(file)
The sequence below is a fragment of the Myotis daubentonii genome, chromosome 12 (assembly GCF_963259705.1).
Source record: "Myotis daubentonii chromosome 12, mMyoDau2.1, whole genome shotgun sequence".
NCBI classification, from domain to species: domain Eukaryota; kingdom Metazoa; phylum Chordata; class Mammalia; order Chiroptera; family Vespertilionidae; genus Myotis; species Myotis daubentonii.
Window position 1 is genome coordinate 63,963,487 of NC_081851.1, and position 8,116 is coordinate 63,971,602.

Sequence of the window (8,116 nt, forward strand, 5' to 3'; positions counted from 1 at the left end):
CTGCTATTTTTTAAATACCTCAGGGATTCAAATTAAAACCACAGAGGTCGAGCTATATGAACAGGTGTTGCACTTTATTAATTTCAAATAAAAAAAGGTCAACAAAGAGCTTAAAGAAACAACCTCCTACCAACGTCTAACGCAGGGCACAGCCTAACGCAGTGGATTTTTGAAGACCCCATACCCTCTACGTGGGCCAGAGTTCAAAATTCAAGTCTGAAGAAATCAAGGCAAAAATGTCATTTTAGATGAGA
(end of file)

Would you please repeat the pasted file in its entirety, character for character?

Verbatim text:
The sequence below is a fragment of the Myotis daubentonii genome, chromosome 12 (assembly GCF_963259705.1).
Source record: "Myotis daubentonii chromosome 12, mMyoDau2.1, whole genome shotgun sequence".
NCBI classification, from domain to species: domain Eukaryota; kingdom Metazoa; phylum Chordata; class Mammalia; order Chiroptera; family Vespertilionidae; genus Myotis; species Myotis daubentonii.
Window position 1 is genome coordinate 63,963,487 of NC_081851.1, and position 8,116 is coordinate 63,971,602.

Sequence of the window (8,116 nt, forward strand, 5' to 3'; positions counted from 1 at the left end):
CTGCTATTTTTTAAATACCTCAGGGATTCAAATTAAAACCACAGAGGTCGAGCTATATGAACAGGTGTTGCACTTTATTAATTTCAAATAAAAAAAGGTCAACAAAGAGCTTAAAGAAACAACCTCCTACCAACGTCTAACGCAGGGCACAGCCTAACGCAGTGGATTTTTGAAGACCCCATACCCTCTACGTGGGCCAGAGTTCAAAATTCAAGTCTGAAGAAATCAAGGCAAAAATGTCATTTTAGATGAGA